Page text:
1. File a lawsuit (unless you owe CRA; they do not need to go to court),
  2. Successfully obtain a judgement from court, and
  3. Make a separate application to court for a garnishment order.

Serving a garnishing order

When a garnishment order has been obtained by your creditor, it must be served on your employer or on the party they are trying to seize funds from.

A garnishment is not limited just to your employer – it can be served on your bank in an effort to seize money in a bank account. If you are self-employed it can be served on those who owe you money in an effort to seize your receivables. Regardless of the party, once they receive the garnishment order they are legally bound to follow it, unless the provincial legislation provides otherwise.

Garnishing of employment insurance, social assistance and pension funds

In most provinces there are provisions that prohibit the garnishing of funds received from employment insurance, social assistance and other government pensions like CPP and OAS.

The maximum amount that can be garnished

If you are employed, the amount of money that can be garnished has limits, and these limits also vary from province to province.

In some provinces the rules are very simple, like British Columbia, which allows a creditor to garnish a maximum of 30% of your take home wage.

For other provinces the rules are dramatically more complicated. In Alberta, for instance, you keep the first $800 of your monthly net income, then creditors can garnish 50% of your monthly net income between $800 and $2400, and 100% of any net income above $2400. Then these exemption limits are increased by $200 for each dependent you support.

A word of caution: These provincial limits do not apply to everyone.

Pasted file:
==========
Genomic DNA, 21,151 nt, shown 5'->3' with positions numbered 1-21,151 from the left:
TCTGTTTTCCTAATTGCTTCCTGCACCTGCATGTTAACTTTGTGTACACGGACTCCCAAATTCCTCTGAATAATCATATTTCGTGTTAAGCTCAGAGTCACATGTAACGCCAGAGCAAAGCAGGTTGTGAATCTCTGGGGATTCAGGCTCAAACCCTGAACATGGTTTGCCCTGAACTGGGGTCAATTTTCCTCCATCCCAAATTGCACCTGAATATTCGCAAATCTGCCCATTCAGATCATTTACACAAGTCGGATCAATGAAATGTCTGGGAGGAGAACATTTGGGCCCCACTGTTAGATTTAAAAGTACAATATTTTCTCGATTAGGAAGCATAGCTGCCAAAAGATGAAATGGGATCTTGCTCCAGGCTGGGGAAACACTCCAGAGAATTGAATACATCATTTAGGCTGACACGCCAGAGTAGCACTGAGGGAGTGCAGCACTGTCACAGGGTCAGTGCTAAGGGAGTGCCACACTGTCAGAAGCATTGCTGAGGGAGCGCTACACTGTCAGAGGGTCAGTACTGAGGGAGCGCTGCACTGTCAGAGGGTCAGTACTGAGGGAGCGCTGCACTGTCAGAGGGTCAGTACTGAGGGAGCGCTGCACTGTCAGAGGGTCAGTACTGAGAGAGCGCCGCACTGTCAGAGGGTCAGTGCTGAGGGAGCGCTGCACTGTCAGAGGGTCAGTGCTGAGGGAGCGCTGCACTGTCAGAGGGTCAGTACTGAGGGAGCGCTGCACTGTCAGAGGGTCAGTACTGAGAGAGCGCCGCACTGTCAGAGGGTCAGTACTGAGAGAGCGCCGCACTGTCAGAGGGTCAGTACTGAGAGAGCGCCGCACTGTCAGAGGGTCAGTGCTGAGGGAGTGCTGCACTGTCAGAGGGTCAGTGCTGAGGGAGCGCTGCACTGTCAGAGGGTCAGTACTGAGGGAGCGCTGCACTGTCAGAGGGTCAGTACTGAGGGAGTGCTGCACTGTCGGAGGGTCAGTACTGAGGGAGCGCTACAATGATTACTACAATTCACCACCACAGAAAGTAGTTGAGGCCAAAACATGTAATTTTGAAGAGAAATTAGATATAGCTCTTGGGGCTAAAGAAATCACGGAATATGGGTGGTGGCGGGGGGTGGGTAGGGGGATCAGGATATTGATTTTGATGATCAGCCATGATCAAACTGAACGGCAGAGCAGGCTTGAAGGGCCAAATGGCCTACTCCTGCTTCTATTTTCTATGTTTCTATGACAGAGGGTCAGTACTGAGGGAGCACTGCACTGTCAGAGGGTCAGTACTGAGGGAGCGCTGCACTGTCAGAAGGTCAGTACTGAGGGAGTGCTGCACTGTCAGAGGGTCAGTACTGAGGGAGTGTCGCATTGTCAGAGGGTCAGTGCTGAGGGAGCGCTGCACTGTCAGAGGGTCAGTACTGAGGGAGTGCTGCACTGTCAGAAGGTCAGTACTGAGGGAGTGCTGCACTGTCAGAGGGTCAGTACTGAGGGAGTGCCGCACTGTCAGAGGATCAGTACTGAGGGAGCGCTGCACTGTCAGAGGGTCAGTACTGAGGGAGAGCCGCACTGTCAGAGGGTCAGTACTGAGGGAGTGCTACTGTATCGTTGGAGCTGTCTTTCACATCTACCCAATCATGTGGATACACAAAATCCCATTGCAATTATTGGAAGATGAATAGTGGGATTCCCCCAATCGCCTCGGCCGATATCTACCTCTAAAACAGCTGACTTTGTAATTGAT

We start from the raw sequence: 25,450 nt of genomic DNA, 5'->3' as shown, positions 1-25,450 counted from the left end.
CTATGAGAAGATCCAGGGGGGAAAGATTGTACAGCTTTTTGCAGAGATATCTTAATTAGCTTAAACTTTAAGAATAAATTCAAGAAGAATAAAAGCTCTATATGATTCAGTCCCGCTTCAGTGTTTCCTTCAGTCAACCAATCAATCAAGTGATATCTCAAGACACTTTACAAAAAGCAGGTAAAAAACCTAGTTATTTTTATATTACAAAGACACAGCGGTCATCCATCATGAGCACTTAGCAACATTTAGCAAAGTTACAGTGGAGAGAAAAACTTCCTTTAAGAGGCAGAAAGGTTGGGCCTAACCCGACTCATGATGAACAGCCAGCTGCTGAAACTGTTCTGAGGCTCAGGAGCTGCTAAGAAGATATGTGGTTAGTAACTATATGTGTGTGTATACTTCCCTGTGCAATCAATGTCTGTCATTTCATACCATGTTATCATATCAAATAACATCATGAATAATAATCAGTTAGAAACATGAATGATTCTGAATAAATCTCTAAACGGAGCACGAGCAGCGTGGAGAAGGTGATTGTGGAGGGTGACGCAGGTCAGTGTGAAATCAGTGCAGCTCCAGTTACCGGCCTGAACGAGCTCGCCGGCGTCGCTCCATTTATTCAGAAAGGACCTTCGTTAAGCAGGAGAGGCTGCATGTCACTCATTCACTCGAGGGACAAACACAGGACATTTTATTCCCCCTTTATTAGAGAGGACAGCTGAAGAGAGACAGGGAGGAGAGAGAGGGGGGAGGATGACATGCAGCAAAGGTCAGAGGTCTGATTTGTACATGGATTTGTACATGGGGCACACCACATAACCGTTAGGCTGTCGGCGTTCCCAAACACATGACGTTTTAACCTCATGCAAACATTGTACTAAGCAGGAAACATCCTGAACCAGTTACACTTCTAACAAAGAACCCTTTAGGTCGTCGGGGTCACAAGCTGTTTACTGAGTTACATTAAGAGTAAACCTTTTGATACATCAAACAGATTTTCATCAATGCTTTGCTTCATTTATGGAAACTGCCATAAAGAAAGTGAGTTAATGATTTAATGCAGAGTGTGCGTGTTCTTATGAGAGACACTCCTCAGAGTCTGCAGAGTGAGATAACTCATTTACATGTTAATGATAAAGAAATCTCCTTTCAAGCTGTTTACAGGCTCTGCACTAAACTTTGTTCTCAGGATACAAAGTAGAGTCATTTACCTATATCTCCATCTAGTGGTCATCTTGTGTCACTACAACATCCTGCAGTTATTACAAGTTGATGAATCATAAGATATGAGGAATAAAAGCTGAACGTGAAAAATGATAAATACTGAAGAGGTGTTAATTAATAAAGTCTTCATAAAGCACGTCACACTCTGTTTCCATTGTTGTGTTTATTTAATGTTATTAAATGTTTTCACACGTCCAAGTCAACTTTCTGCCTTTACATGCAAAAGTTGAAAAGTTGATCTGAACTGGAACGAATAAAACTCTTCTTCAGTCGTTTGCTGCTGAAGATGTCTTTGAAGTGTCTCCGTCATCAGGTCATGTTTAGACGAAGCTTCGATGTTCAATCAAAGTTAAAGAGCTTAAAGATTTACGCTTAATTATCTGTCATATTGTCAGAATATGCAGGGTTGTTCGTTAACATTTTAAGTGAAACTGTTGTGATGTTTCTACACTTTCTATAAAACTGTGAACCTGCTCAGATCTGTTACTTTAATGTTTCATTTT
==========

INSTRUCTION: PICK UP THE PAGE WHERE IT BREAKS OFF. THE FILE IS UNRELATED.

For example, across Canada, if you owe Canada Revenue Agency money they are not subject to these provincial limits. As well, in many provinces these limits don’t apply to those who are self-employed, or owe child support / alimony under a court order.

If you are being threatened with a garnishee, it is important to talk to a Licensed Insolvency Trustee to determine what is at risk.

How likely is it that a creditor will go for a wage garnishment?

It is a very common practice for a creditor to garnish wages. It is used as it is very effective and allows the creditor to intercept money before it gets to the debtor, and in most cases the debtor hasn’t been very cooperative up to that point so it can often guarantee some type of payment. But unfortunately it is also devastating, if you are struggling to stay current with your mortgage, put food on the table and simply keep the lights on, and now you have less money in your pocket than you are used to.

What should I do?

If you are worried about a garnishment from a creditor, contact a Licensed Insolvency Trustee. He or she will advise you on dealing with wage garnishments, and give you the advice you need to make the right choices.

Use our listing of recommended Licensed Insolvency Trustees to find one near you and to contact him/her for a free, no-obligation consultation.